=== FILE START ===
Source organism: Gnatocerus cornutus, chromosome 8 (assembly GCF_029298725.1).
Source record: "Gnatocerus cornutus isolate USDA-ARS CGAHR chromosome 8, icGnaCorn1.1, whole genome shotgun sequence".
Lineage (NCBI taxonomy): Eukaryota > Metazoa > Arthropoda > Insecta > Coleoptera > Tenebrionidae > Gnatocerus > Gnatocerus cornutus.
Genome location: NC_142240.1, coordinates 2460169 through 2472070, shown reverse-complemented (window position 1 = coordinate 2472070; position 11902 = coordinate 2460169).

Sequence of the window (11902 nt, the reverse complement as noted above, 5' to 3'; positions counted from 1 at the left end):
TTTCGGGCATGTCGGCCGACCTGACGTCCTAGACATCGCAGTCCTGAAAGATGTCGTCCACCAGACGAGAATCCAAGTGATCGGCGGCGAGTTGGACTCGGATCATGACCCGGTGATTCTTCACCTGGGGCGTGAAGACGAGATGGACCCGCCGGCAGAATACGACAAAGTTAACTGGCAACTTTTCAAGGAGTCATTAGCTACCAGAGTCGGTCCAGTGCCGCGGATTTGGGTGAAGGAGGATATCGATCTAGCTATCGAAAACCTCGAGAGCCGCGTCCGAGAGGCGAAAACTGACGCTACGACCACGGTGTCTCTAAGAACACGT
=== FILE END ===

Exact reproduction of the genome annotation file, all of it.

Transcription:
Source organism: Gnatocerus cornutus, chromosome 8 (assembly GCF_029298725.1).
Source record: "Gnatocerus cornutus isolate USDA-ARS CGAHR chromosome 8, icGnaCorn1.1, whole genome shotgun sequence".
Lineage (NCBI taxonomy): Eukaryota > Metazoa > Arthropoda > Insecta > Coleoptera > Tenebrionidae > Gnatocerus > Gnatocerus cornutus.
Genome location: NC_142240.1, coordinates 2460169 through 2472070, shown reverse-complemented (window position 1 = coordinate 2472070; position 11902 = coordinate 2460169).

Sequence of the window (11902 nt, the reverse complement as noted above, 5' to 3'; positions counted from 1 at the left end):
TTTCGGGCATGTCGGCCGACCTGACGTCCTAGACATCGCAGTCCTGAAAGATGTCGTCCACCAGACGAGAATCCAAGTGATCGGCGGCGAGTTGGACTCGGATCATGACCCGGTGATTCTTCACCTGGGGCGTGAAGACGAGATGGACCCGCCGGCAGAATACGACAAAGTTAACTGGCAACTTTTCAAGGAGTCATTAGCTACCAGAGTCGGTCCAGTGCCGCGGATTTGGGTGAAGGAGGATATCGATCTAGCTATCGAAAACCTCGAGAGCCGCGTCCGAGAGGCGAAAACTGACGCTACGACCACGGTGTCTCTAAGAACACGT